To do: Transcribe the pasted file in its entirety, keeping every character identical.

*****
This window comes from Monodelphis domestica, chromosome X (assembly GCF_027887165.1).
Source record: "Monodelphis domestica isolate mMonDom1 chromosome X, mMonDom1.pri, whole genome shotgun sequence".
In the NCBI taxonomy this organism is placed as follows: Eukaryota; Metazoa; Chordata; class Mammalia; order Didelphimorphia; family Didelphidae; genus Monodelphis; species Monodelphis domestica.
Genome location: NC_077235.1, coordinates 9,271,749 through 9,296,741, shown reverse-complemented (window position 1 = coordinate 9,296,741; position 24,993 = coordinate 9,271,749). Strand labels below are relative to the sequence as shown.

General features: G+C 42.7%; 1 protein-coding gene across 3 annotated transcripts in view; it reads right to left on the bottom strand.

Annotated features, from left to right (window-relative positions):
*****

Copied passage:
This window comes from Monodelphis domestica, chromosome X (assembly GCF_027887165.1).
Source record: "Monodelphis domestica isolate mMonDom1 chromosome X, mMonDom1.pri, whole genome shotgun sequence".
In the NCBI taxonomy this organism is placed as follows: Eukaryota; Metazoa; Chordata; class Mammalia; order Didelphimorphia; family Didelphidae; genus Monodelphis; species Monodelphis domestica.
Genome location: NC_077235.1, coordinates 9,271,749 through 9,296,741, shown reverse-complemented (window position 1 = coordinate 9,296,741; position 24,993 = coordinate 9,271,749). Strand labels below are relative to the sequence as shown.

General features: G+C 42.7%; 1 protein-coding gene across 3 annotated transcripts in view; it reads right to left on the bottom strand.

Annotated features, from left to right (window-relative positions):